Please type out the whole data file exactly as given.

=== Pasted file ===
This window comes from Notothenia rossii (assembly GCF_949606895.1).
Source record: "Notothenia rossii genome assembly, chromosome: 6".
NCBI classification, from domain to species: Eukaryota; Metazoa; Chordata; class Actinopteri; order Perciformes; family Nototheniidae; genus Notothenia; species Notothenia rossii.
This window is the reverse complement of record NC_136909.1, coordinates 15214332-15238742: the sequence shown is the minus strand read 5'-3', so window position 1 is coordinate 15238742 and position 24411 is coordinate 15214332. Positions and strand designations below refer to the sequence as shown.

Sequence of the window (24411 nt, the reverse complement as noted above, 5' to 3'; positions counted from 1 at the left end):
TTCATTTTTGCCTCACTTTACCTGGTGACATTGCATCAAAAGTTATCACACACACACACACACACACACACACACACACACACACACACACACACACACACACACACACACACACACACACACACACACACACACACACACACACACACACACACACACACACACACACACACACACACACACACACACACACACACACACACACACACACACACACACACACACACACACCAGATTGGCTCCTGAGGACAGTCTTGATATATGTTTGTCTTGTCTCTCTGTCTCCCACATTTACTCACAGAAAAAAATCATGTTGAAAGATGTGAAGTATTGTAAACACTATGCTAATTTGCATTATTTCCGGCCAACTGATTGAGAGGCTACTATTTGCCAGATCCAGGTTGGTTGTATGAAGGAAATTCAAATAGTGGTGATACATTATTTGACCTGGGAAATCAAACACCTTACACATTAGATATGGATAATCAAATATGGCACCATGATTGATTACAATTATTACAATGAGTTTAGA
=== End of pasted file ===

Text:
This window comes from Notothenia rossii (assembly GCF_949606895.1).
Source record: "Notothenia rossii genome assembly, chromosome: 6".
NCBI classification, from domain to species: Eukaryota; Metazoa; Chordata; class Actinopteri; order Perciformes; family Nototheniidae; genus Notothenia; species Notothenia rossii.
This window is the reverse complement of record NC_136909.1, coordinates 15214332-15238742: the sequence shown is the minus strand read 5'-3', so window position 1 is coordinate 15238742 and position 24411 is coordinate 15214332. Positions and strand designations below refer to the sequence as shown.

Sequence of the window (24411 nt, the reverse complement as noted above, 5' to 3'; positions counted from 1 at the left end):
TTCATTTTTGCCTCACTTTACCTGGTGACATTGCATCAAAAGTTATCACACACACACACACACACACACACACACACACACACACACACACACACACACACACACACACACACACACACACACACACACACACACACACACACACACACACACACACACACACACACACACACACACACACACACACACACACACACACACACACACACACACACACACACACACACACACCAGATTGGCTCCTGAGGACAGTCTTGATATATGTTTGTCTTGTCTCTCTGTCTCCCACATTTACTCACAGAAAAAAATCATGTTGAAAGATGTGAAGTATTGTAAACACTATGCTAATTTGCATTATTTCCGGCCAACTGATTGAGAGGCTACTATTTGCCAGATCCAGGTTGGTTGTATGAAGGAAATTCAAATAGTGGTGATACATTATTTGACCTGGGAAATCAAACACCTTACACATTAGATATGGATAATCAAATATGGCACCATGATTGATTACAATTATTACAATGAGTTTAGA